The legislature, 100 percent controlled by Chavez allies,
will hold two more votes to fully ratify the changes, which
must be finally approved through a popular referendum that
legislators say they hope will take place in early December.

"We are reforming the constitution to solidify … the
socialist nation, the socialist state, the socialist
democracy," said Carlos Escarra, a legislator and
constitutional lawyer who helped draft the reforms.

He has already secured a firm grip on key state
institutions including the court system, the state oil company
and most state and local governments.

Now El Presidente is planning on taking over the private schools so that he may indoctrinate all school children to his brand of socialism. This means that there will be no teaching of any economic or political philosophy other than that of which Chavez approves:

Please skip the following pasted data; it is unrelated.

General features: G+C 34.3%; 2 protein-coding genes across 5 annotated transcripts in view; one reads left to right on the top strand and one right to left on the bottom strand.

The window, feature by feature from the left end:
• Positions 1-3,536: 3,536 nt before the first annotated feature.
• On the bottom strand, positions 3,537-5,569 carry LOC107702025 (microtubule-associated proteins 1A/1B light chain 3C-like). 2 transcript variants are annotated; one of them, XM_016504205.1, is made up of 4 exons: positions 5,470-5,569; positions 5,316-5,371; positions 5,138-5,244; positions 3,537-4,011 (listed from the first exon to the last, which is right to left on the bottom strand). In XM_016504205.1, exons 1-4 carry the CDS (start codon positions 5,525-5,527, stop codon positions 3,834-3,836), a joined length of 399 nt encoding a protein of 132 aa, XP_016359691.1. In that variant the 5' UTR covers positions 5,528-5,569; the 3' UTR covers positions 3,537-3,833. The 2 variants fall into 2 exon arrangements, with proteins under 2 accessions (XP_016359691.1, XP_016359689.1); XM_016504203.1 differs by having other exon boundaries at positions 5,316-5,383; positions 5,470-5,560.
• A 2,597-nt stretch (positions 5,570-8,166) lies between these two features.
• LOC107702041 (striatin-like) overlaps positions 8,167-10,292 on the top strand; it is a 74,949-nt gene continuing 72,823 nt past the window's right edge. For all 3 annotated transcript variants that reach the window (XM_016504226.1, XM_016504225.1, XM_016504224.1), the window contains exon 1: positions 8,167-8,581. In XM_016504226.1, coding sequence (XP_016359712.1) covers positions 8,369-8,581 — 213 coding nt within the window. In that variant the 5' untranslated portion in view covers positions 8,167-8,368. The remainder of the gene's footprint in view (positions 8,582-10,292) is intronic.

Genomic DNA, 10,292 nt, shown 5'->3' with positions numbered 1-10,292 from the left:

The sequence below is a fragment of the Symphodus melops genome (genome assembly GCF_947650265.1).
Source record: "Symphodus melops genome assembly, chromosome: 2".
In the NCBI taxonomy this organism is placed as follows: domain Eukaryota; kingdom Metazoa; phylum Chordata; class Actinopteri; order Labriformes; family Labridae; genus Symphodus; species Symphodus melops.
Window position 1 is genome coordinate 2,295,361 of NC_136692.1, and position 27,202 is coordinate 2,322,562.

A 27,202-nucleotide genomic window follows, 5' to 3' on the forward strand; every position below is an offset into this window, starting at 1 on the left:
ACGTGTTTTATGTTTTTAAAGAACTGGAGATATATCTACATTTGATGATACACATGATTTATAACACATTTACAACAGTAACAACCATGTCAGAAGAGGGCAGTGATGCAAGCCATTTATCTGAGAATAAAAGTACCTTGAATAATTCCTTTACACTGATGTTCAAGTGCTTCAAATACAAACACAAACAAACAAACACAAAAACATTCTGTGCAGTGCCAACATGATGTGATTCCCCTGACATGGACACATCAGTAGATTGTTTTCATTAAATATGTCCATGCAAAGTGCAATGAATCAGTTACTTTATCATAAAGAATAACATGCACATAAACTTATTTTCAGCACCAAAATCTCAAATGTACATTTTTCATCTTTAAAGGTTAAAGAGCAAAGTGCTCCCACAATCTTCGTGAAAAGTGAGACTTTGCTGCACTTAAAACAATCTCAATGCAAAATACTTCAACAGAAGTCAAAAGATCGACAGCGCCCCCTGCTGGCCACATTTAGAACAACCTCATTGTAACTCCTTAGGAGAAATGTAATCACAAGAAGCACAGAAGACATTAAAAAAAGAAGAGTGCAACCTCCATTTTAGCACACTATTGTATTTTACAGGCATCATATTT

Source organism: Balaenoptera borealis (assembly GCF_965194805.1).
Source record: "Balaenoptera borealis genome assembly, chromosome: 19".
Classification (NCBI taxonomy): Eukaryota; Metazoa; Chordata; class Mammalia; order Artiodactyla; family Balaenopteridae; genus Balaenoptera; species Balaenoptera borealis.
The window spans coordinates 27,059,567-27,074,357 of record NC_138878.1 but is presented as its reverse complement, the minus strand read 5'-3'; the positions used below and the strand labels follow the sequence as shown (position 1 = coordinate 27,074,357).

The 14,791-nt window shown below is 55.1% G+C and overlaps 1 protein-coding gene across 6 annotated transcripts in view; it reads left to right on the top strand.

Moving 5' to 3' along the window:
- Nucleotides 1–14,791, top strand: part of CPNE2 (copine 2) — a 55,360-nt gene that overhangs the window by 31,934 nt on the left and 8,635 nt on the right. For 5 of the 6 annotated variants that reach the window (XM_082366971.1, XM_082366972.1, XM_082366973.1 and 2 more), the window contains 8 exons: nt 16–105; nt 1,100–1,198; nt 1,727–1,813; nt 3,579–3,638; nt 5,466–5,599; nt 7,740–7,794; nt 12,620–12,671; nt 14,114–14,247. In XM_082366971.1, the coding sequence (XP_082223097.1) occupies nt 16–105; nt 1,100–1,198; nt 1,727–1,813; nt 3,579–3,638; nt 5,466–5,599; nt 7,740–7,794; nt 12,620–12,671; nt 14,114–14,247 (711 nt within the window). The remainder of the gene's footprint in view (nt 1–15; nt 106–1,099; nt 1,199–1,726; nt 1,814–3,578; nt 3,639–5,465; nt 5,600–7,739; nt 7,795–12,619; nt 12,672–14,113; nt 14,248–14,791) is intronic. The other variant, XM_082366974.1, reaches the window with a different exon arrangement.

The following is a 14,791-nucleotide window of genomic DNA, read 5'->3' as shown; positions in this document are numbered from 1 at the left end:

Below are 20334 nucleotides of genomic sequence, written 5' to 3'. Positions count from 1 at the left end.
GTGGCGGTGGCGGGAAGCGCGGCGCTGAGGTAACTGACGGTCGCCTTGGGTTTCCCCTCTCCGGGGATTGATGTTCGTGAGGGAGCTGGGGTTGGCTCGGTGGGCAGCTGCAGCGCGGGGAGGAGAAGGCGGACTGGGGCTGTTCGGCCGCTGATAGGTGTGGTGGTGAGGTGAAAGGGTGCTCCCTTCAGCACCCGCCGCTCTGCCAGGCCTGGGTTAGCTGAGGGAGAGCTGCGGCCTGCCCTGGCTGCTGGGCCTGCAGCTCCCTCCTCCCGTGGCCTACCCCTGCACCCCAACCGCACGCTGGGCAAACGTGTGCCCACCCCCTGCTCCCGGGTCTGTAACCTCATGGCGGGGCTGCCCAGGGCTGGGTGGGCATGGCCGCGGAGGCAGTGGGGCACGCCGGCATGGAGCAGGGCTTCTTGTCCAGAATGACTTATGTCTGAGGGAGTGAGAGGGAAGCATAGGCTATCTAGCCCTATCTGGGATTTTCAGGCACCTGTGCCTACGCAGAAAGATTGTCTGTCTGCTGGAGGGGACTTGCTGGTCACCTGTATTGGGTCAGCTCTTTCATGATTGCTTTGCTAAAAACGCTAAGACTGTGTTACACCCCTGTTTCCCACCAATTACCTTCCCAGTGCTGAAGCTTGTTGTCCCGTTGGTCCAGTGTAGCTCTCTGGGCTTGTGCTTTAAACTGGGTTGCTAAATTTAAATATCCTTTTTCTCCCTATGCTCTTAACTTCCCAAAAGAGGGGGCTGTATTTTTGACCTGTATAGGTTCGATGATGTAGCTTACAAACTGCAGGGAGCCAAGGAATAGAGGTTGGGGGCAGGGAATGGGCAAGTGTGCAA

Venezuelan officials defend the program at the Latin American Medical School — one in a handful of state-run colleges and universities that emphasize socialist ideology — as the new direction of Venezuelan higher education.

"We must train socially minded people to help the community, and that's why the revolution's socialist program is being implemented," said Zulay Campos, a member of a Bolivarian State Academic Commission that evaluates compliance with academic guidelines.

"If they attack us because we're indoctrinating, well yes, we're doing it, because those capitalist ideas that our young people have — and that have done so much damage to our people — must be eliminated," Campos said.

I believe somebody predicted this would happen.